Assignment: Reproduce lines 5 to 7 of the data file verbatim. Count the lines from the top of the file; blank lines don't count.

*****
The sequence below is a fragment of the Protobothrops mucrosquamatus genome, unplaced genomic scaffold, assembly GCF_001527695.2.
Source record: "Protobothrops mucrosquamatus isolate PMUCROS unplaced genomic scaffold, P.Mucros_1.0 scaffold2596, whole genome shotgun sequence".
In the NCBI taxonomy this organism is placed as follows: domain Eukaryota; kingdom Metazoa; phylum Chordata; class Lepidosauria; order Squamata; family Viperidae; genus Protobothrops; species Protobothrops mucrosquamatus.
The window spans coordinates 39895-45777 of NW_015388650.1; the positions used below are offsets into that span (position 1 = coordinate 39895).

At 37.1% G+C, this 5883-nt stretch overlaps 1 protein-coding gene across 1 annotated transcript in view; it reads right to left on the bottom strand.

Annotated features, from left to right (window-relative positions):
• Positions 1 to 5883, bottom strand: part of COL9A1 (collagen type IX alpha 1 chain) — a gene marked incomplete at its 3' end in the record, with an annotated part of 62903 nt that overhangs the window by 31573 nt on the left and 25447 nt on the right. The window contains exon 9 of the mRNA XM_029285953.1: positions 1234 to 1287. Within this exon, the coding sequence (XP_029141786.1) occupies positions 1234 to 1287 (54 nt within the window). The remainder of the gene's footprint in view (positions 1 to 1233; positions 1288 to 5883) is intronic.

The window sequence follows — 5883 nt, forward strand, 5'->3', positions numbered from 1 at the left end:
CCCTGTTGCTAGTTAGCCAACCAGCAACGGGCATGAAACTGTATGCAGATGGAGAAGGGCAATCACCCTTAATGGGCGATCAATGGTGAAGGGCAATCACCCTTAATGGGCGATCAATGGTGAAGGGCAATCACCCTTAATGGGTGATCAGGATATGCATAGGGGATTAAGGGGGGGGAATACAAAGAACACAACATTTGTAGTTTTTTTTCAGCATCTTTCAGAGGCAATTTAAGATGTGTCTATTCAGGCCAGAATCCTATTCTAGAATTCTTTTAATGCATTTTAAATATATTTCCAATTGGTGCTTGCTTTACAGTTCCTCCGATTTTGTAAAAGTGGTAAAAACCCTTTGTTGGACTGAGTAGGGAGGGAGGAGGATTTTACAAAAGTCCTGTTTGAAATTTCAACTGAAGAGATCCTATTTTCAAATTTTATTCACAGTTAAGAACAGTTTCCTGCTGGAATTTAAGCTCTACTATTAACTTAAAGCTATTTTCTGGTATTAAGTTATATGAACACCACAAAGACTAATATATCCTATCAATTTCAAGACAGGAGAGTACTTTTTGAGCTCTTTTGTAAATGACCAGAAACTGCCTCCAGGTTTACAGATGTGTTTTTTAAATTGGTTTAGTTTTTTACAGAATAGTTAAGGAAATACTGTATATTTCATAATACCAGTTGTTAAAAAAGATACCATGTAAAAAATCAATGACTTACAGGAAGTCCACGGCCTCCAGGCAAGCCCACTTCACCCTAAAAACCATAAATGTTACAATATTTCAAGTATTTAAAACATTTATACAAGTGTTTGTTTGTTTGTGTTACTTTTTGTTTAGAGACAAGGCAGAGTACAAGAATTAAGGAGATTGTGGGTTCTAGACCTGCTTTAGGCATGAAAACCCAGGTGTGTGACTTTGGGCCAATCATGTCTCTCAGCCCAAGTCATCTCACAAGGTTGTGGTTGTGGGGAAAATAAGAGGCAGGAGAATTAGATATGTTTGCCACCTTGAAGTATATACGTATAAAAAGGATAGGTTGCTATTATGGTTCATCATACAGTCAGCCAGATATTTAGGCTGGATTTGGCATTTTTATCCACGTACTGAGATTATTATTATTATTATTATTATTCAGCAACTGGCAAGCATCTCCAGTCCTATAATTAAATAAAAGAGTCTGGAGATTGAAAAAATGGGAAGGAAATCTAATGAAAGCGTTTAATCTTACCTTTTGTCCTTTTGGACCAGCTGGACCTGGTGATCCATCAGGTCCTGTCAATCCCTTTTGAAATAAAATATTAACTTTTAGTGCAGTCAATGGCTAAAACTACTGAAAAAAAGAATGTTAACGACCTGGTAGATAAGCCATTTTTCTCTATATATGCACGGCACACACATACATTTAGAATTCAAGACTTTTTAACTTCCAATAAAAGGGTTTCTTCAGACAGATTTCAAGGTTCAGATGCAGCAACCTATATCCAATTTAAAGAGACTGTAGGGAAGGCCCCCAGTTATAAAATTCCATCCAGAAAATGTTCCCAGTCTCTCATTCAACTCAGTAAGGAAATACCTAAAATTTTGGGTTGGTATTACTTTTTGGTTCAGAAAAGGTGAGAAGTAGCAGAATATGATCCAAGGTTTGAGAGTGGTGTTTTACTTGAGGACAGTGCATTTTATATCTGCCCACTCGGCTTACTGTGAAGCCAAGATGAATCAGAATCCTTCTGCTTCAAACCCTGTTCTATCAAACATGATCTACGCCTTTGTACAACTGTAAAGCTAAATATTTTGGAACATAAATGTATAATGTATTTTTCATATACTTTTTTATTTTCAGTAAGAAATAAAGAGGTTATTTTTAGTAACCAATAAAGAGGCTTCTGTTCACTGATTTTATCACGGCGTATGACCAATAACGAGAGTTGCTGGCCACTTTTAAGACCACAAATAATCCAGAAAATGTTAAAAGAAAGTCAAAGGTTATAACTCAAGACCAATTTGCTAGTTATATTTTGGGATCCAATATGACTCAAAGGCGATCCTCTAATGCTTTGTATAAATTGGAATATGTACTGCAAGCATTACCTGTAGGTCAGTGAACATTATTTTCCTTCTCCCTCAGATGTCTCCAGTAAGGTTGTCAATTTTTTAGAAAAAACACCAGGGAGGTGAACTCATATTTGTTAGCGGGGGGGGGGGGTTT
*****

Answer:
At 37.1% G+C, this 5883-nt stretch overlaps 1 protein-coding gene across 1 annotated transcript in view; it reads right to left on the bottom strand.

Annotated features, from left to right (window-relative positions):
• Positions 1 to 5883, bottom strand: part of COL9A1 (collagen type IX alpha 1 chain) — a gene marked incomplete at its 3' end in the record, with an annotated part of 62903 nt that overhangs the window by 31573 nt on the left and 25447 nt on the right. The window contains exon 9 of the mRNA XM_029285953.1: positions 1234 to 1287. Within this exon, the coding sequence (XP_029141786.1) occupies positions 1234 to 1287 (54 nt within the window). The remainder of the gene's footprint in view (positions 1 to 1233; positions 1288 to 5883) is intronic.